About three months before I graduated it all came crashing down. Rike’s merged with another retail chain. They put a six-month freeze on all hiring. Suddenly, this beautiful plan I created for myself had exploded. I panicked and started interviewing with major stores across the U.S. My navy blue suit got quite a workout! Two months to go before graduation and I was exhausted. And then I got a call from my Dad. He said, “For four years you have done what you needed to do. And now that it looks different you’re on the verge of making questionable decisions. I know you believe you have to graduate with a job. Here’s what I think. Your college career is almost over. Just take a breath. Enjoy the time you have left, graduate then work hard finding where your space is. I know you’ll find it.” The amount of relief I felt from that call meant the world to me and taught me a great lesson that I try to never forget. I can put a great life plan together, but there’s a good chance that it’s not going to turn out the way I envisioned it. And that’s OK.

So I became open to the surprises and it served me well. Ultimately I spent six years in specialty store retail and it was a fantastic opportunity. I went from store manager to regional supervisor. I managed hundreds of people and millions of dollars in inventory.  While on assignment in Detroit I received a tremendous offer to join a well-known marketing firm. Ironically, they were based in Dayton so I came home and connected with dozens of young professionals who I still consider some of my closest friends. From there I took a unique position with the Dayton Foundation—my first entrée into the world of philanthropy. It was exhilarating. While there I sat on the local Girl Scout council board a fellow board member encouraged me to use my skills back in the private sector and, as the saying goes, made me an offer I couldn’t refuse. I took the leap and joined Reynolds & Reynolds. I learned a new industry which ultimately led me to corporate community relations and running two corporate foundations.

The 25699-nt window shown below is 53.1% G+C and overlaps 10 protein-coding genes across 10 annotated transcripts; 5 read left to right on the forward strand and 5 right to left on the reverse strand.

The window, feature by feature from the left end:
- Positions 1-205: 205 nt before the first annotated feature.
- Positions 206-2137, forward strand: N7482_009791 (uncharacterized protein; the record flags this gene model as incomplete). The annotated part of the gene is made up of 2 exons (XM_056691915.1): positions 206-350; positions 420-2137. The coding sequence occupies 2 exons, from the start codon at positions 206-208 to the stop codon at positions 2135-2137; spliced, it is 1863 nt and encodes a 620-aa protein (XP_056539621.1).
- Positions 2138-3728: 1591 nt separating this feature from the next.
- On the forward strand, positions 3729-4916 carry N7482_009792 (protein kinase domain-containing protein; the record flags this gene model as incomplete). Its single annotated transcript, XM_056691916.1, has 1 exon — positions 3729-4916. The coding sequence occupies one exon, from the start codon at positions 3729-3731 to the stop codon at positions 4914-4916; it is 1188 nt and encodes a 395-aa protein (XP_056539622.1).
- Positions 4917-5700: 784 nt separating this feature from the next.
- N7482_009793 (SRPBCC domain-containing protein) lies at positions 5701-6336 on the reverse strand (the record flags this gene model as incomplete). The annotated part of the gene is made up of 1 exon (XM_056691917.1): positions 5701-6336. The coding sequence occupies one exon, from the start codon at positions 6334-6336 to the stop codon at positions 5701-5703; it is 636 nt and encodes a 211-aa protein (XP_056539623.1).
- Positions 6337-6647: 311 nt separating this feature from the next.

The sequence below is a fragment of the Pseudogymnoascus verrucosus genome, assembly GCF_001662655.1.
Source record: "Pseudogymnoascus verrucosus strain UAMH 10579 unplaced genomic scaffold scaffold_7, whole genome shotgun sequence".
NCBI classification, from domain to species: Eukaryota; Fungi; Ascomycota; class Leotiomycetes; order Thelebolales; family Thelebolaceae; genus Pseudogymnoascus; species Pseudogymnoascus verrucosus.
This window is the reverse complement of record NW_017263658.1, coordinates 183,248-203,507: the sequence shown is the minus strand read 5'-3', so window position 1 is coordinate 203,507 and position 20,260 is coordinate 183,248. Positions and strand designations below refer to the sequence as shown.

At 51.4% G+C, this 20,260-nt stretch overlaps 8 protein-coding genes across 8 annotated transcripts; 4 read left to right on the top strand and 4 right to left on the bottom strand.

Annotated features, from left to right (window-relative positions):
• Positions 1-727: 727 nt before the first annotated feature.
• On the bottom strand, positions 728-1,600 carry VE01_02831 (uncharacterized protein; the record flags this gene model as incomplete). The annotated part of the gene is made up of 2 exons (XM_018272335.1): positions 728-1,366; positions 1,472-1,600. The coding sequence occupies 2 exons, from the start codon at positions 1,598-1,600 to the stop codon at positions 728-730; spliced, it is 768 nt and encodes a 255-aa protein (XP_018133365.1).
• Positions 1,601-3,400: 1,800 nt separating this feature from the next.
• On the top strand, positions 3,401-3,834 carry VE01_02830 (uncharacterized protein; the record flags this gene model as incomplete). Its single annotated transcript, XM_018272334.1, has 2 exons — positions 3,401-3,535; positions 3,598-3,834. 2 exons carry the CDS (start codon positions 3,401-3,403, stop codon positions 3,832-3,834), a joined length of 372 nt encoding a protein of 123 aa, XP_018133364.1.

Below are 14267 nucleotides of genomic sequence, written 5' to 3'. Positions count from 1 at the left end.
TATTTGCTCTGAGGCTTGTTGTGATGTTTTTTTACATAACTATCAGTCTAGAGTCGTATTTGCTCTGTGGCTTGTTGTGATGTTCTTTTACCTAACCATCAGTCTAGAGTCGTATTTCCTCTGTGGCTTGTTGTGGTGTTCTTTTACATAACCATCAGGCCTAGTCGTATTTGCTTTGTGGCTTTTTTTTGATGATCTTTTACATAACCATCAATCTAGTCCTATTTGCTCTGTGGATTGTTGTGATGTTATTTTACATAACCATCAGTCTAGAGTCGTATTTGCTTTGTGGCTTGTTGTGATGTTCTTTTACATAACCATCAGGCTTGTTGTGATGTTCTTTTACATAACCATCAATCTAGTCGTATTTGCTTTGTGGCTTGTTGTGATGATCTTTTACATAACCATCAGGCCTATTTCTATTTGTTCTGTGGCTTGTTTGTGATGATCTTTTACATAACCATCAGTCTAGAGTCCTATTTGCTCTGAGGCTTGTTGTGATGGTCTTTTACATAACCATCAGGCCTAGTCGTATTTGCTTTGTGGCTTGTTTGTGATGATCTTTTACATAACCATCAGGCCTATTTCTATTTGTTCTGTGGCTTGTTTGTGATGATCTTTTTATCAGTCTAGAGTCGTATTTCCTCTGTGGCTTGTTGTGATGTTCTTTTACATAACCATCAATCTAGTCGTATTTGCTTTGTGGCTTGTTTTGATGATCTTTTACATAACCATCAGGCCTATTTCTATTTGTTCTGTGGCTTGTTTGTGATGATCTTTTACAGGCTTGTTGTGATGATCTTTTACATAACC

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Interviewed by Julene Allen


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Julene Allen